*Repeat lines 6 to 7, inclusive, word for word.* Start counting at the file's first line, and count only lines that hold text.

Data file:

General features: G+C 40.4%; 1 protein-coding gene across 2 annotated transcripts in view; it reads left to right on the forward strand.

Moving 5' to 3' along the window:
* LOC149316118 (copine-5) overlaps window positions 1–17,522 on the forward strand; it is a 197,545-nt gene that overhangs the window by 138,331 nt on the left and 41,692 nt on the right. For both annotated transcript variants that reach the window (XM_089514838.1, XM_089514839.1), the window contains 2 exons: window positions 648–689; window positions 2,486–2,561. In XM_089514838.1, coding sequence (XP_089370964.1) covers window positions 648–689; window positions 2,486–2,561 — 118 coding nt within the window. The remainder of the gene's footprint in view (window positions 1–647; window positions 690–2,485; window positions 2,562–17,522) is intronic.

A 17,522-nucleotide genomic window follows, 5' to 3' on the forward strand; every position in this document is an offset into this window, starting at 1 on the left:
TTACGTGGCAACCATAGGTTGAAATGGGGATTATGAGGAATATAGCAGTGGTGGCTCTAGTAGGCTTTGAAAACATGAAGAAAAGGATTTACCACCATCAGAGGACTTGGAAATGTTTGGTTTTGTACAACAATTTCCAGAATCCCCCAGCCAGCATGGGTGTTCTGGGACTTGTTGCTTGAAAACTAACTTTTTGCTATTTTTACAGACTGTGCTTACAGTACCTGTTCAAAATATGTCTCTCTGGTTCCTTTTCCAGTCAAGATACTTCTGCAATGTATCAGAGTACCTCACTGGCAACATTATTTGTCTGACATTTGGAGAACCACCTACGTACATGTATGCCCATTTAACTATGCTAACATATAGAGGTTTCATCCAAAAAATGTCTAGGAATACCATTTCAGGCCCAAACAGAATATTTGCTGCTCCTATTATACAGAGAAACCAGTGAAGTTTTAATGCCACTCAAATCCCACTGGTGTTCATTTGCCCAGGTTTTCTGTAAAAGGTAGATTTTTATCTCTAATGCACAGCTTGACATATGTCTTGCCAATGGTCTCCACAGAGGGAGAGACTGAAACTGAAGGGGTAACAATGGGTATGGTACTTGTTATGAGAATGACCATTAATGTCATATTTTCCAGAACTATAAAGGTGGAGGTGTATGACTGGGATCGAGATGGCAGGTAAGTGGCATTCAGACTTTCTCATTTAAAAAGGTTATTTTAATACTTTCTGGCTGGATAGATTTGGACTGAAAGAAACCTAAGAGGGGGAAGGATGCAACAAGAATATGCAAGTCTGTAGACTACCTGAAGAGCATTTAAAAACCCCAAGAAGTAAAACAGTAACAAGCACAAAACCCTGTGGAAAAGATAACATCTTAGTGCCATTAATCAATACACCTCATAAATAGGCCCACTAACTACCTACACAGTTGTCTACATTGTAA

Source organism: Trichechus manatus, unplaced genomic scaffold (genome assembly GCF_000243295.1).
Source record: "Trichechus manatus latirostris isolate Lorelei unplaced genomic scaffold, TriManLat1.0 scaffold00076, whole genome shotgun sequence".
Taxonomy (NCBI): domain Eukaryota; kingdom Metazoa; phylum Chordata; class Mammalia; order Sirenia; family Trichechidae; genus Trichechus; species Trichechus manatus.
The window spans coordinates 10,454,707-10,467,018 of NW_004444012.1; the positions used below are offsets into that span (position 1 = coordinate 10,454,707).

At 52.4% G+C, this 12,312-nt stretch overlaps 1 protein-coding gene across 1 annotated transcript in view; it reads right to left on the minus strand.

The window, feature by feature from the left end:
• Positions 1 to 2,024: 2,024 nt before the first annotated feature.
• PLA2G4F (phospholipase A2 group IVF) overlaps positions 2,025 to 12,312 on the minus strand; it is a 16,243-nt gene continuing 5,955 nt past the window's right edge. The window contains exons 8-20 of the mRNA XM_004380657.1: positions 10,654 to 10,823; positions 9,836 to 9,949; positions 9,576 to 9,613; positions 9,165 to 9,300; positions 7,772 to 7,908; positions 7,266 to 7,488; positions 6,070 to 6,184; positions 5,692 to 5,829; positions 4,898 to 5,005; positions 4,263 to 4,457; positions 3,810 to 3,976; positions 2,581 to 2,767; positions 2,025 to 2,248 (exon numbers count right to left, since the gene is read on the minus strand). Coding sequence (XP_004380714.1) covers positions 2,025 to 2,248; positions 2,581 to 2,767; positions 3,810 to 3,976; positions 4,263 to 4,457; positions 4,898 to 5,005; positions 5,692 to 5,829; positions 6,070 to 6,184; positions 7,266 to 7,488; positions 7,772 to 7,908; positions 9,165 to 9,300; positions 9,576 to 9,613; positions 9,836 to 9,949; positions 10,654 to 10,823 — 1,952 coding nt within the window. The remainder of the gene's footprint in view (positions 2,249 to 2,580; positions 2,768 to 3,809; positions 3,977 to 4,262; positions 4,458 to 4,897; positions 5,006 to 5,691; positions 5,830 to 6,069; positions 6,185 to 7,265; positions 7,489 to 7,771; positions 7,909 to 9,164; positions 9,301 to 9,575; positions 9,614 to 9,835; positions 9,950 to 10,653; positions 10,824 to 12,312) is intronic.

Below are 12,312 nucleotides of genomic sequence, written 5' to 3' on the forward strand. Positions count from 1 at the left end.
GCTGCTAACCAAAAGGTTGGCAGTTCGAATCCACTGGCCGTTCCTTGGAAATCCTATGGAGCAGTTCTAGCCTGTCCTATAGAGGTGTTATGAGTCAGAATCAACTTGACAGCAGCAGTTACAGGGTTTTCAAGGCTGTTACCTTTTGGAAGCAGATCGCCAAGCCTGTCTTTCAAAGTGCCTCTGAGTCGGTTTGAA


Source organism: Trichechus manatus, unplaced genomic scaffold (genome assembly GCF_000243295.1).
Source record: "Trichechus manatus latirostris isolate Lorelei unplaced genomic scaffold, TriManLat1.0 scaffold00076, whole genome shotgun sequence".